It’s relatively well known that for much of ADHD’s history, it was much more frequently diagnosed in young boys than in young girls. But evidence suggests that there’s not nearly as big a gap in the frequency of ADHD in genders as one might expect.
But diagnosis is only the beginning of the story. A cursory Google search will yield far more results for resources and materials to help women with ADHD than are specifically intended for men. Many ADHD coaches prefer not to work with men who have ADHD, instead working primarily with women.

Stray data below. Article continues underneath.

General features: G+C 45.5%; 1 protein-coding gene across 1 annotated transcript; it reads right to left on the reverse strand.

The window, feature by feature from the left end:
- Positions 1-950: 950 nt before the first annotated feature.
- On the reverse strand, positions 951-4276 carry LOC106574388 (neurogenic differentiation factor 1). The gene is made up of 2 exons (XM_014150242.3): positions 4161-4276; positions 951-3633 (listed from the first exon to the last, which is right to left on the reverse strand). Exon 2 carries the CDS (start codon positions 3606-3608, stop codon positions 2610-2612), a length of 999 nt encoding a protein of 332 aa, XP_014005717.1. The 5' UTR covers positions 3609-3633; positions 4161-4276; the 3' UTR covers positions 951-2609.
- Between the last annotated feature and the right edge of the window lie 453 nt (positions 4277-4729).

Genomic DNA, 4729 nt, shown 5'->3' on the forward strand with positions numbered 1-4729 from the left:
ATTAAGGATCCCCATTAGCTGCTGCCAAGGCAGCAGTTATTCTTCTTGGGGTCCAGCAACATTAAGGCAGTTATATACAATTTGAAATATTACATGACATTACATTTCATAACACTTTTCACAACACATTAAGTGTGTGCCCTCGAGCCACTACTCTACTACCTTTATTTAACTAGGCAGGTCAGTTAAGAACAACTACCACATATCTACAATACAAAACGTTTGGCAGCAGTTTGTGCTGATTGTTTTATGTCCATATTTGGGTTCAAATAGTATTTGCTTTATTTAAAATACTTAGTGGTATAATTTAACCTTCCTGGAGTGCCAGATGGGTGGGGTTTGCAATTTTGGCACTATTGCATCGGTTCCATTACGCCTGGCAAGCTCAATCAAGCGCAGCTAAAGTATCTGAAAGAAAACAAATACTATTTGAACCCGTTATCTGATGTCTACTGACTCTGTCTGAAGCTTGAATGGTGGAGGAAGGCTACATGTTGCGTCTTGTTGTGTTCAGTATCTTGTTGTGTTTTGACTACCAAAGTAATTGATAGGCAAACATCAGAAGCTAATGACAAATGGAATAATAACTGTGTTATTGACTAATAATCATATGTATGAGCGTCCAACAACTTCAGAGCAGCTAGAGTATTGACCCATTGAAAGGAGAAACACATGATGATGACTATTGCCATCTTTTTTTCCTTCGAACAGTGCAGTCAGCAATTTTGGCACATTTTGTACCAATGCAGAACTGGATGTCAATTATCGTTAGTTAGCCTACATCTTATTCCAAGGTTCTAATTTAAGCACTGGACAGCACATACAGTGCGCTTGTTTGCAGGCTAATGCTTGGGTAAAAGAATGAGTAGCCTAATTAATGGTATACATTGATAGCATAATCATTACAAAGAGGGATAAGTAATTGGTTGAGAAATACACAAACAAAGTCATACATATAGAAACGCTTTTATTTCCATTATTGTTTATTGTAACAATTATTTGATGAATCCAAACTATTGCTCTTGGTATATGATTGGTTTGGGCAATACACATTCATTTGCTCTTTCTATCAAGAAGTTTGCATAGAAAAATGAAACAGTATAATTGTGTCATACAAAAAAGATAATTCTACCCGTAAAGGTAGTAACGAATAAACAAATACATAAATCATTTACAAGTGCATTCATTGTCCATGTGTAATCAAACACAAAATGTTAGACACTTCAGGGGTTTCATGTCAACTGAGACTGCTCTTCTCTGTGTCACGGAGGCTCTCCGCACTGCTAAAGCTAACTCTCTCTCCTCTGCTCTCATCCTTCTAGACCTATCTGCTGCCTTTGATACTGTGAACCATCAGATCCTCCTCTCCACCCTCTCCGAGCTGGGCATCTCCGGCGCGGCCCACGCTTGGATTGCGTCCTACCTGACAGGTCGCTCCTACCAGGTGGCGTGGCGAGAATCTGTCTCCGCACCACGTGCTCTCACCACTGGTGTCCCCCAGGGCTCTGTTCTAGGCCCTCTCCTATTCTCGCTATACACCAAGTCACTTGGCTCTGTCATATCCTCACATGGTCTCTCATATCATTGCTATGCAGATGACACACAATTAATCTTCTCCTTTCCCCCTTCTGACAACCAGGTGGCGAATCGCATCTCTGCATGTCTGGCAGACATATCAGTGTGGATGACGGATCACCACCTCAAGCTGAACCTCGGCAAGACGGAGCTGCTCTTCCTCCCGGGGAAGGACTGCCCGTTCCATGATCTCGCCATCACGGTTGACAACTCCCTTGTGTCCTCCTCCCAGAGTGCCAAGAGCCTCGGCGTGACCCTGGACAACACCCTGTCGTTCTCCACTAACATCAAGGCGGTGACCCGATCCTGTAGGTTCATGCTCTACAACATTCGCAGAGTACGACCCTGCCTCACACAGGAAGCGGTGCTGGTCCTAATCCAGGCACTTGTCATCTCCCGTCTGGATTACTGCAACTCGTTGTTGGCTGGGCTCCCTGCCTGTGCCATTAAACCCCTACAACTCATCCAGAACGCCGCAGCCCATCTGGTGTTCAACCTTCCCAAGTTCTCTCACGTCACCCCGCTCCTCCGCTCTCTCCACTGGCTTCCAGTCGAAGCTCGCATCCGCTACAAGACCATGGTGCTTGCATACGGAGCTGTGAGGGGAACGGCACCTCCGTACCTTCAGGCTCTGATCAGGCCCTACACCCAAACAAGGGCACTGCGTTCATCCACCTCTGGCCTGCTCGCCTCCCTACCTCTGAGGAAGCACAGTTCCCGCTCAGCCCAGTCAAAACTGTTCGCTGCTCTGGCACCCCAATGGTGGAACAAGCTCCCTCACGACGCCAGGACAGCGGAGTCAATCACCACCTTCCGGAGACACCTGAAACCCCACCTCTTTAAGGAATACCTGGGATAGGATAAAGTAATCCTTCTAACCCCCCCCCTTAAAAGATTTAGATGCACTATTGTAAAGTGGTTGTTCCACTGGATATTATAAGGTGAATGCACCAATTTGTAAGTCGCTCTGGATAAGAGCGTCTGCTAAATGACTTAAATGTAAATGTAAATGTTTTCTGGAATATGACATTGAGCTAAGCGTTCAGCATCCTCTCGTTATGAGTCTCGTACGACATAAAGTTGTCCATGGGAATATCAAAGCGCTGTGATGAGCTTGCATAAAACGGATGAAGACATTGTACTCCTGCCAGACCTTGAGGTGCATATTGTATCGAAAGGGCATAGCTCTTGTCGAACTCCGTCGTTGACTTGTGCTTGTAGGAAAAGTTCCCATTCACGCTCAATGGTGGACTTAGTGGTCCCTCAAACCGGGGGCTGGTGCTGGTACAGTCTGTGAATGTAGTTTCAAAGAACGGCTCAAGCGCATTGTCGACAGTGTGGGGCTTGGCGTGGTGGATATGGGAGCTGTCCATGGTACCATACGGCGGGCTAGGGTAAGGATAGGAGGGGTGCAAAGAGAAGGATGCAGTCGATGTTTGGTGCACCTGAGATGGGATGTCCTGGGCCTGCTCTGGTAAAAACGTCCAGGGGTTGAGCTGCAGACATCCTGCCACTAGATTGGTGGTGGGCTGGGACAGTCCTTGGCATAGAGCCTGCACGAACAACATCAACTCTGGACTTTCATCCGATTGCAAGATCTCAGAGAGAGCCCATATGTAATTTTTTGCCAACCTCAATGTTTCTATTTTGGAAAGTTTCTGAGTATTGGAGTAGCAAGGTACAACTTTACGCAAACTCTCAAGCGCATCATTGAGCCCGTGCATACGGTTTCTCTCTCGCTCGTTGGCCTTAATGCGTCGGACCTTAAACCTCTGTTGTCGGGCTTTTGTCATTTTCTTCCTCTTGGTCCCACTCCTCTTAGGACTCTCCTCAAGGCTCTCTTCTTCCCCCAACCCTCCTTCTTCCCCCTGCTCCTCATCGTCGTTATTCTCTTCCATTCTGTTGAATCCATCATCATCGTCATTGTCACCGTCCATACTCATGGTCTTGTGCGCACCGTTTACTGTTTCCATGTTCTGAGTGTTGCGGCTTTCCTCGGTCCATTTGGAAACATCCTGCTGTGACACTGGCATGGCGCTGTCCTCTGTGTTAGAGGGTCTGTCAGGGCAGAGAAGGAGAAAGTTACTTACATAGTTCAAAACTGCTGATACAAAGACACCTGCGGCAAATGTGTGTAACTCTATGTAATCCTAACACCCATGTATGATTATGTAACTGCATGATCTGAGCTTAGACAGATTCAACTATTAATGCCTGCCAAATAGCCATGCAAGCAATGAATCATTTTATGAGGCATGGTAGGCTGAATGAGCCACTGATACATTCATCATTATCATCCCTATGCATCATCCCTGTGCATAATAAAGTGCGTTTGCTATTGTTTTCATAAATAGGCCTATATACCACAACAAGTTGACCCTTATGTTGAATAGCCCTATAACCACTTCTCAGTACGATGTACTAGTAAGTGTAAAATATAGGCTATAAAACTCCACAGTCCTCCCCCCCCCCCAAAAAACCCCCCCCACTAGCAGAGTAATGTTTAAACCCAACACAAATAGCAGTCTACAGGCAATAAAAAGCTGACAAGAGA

And biologically speaking, hormones—especially in puberty—interact with ADHD symptoms very differently in cis females than in cis males. And hormonal changes over time also play out differently.
Societal expectations and cultural norms around gender can also cause ADHD to affect the lives of people in very different ways.
In short, gender influences ADHD in many ways—some of them surprising! We discuss all this and more in this episode.